7.3.1 Invitation: The consent form should begin with a clear invitation (not a request or demand) to the individual to participate in the research study.
7.3.2 Basis for subject selection: The consent form should state why the prospective subject has been selected. This statement should help the subject assess the nature and importance of participation. When appropriate, the approximate number of subjects involved in the study and the criteria for subject exclusion should be stated.
7.3.3 Overall purpose: The consent form must contain a clear statement of the overall purpose of the research, which should help the subject assess the importance of the study relative to individual values. When appropriate, this statement should include not only the immediate purpose of the study, but also any larger, ultimate purpose.
7.3.4 Explanation of procedures: The explanation of procedures section of the consent form should include the following:
(1) A description of each research procedure and how often it will be performed.
(2) Identification of any procedure that is experimental.
(3) Identification of the individual(s) who will perform the procedures and/or interact with the subject. Procedures involving human subjects should be performed only by qualified individuals. Biomedical research involving human subjects must be conducted under the supervision of a clinically competent, licensed individual.
(4) A statement of where the research will be conducted, when the research will be conducted, and how much time will be required of the subject.
(5) If the research study involves incomplete disclosure or deception, all subjects should be debriefed as soon as possible after participation. The consent form for non-disclosure/deception studies should normally contain a statement concerning when and where the debriefing session will be held.
(6) The explanation of procedures section should not contain detailed instructions to the subject. Detailed instructions should be placed on a separate form.
7.3.5 Description of risks and discomforts: Risks can be classified generally as physical, psychological, social, legal, and economic. A risk is a potential harm that a reasonable person, in what the investigator knows or should know to be the subject's position, would be likely to consider significant in deciding whether or not to participate in the research. Both immediate and latent risks of any procedure involving human subjects must be clearly and adequately described. The estimated probability, severity, average duration and reversibility of any potential injury should be stated. Any discomfort and/or pain (physical and/or psychological) associated with any procedure involving human subjects must be clearly and adequately stated. Certain populations of subjects may be at greater risk than others. The investigator should consider the potential risk characterization of the subject population when describing risk(s). If there are no known risks associated with the research, this should be so stated.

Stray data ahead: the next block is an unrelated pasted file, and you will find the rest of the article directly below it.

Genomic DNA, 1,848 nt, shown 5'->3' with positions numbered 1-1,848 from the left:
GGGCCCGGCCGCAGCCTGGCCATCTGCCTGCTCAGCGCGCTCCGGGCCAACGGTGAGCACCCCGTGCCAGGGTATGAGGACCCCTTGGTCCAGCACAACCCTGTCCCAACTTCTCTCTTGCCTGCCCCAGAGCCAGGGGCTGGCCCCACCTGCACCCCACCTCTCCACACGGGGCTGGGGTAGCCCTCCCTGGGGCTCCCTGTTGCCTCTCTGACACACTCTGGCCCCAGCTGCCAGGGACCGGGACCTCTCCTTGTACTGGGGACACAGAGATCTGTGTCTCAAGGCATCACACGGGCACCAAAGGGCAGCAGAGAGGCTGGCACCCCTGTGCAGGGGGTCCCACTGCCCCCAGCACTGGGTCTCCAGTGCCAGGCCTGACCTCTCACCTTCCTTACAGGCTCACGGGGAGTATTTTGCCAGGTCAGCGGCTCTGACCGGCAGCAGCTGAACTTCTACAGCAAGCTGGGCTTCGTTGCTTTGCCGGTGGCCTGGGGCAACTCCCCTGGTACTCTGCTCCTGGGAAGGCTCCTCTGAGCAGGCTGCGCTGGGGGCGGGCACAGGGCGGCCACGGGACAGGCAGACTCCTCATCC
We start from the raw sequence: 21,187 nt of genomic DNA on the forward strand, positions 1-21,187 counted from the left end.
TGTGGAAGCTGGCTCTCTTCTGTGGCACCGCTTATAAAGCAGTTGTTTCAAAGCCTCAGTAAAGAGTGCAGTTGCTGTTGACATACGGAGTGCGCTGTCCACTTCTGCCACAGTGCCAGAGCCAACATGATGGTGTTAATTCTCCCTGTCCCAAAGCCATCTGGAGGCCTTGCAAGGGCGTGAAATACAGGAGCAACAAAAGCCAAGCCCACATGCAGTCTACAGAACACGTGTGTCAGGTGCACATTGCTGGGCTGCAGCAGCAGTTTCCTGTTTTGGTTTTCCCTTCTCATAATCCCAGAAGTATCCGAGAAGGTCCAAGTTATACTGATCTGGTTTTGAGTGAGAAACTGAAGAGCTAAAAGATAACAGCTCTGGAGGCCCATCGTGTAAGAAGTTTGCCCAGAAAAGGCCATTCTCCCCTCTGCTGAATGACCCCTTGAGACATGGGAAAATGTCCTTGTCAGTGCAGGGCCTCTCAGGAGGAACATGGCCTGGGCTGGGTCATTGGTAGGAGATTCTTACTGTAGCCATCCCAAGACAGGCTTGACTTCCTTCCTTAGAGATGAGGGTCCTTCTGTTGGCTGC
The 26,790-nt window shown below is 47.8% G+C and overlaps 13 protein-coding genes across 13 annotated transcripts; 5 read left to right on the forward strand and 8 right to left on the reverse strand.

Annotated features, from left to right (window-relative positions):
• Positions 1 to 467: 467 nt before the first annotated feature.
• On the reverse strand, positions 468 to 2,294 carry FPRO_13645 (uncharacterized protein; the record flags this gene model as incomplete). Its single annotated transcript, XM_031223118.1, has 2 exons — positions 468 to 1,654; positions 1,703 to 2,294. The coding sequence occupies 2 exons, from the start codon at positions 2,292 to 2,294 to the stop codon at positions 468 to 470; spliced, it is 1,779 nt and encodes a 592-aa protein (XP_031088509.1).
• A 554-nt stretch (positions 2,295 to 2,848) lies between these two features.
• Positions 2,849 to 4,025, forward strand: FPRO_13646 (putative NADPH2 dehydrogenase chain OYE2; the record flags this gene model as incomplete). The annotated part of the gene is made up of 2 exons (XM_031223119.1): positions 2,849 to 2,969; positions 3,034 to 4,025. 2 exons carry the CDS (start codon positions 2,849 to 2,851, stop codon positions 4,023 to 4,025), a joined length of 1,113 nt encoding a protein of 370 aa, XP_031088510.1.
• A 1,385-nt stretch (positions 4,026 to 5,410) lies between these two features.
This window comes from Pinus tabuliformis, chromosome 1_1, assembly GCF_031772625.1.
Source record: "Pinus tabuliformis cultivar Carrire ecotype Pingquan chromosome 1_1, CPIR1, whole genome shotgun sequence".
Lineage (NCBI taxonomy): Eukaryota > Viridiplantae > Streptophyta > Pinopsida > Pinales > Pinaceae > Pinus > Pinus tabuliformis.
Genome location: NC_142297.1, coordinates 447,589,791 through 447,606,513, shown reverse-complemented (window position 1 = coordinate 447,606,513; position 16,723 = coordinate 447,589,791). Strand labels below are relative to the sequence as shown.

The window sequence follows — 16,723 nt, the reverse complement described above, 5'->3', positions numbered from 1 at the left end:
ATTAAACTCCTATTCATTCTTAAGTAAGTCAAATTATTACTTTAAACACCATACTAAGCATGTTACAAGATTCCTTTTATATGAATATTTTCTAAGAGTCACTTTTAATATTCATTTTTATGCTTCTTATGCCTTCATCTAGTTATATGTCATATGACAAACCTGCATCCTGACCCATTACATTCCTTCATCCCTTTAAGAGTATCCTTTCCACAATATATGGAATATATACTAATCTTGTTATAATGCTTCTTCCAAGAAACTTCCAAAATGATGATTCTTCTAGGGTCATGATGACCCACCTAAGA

7.3.6 Description of benefits: If any substantial benefits to the subject or to others reasonably can be expected, they should be described. It must be stated in the description that the benefits are hoped for and not guaranteed by the investigator. Financial compensation or economic benefits should not be described in the same section as physical, health, psychological or social benefits. If there are no benefits to the subject, it must be stated.
7.3.7 Disclosure of alternatives: When a component of the protocol is designed to enhance the well-being of the subject, the consent form must state any appropriate alternative procedures or course of treatment that might be advantageous to the subject.
7.3.8 Assurance of confidentiality: This section of the consent form should state that any information that is obtained in connection with the study and that could identify the subject will remain confidential and will be disclosed only with the subject's permission. If the investigator intends to release any information, the consent form must state the persons or agencies to whom information will be furnished, the nature of the information to be furnished, and the purpose of the disclosure. When appropriate, the ultimate disposition of data should be described. Particular care should be exerted with respect to data in the form of media, such as audio or visual recordings.
7.3.9 Financial obligations: This section of the consent form should state clearly all financial obligations of the subject with respect to both the study and any related therapy. If there is the potential of additional cost to the subject from participation in the study, it must be disclosed. If there is no cost to the subject, it should be so stated.
7.3.10 Financial compensation: Any economic benefits to the subject should be clearly stated. Economic benefits include cash payments, free physical examinations, free treatment, free medications, treatment at lower cost, free food, etc. Cash payments should be stated in dollar amounts and any condition such as partial payment or no payment for early termination and bonuses for completion should be stated. The nature and amount of financial compensation must not constitute undue inducement of the subject.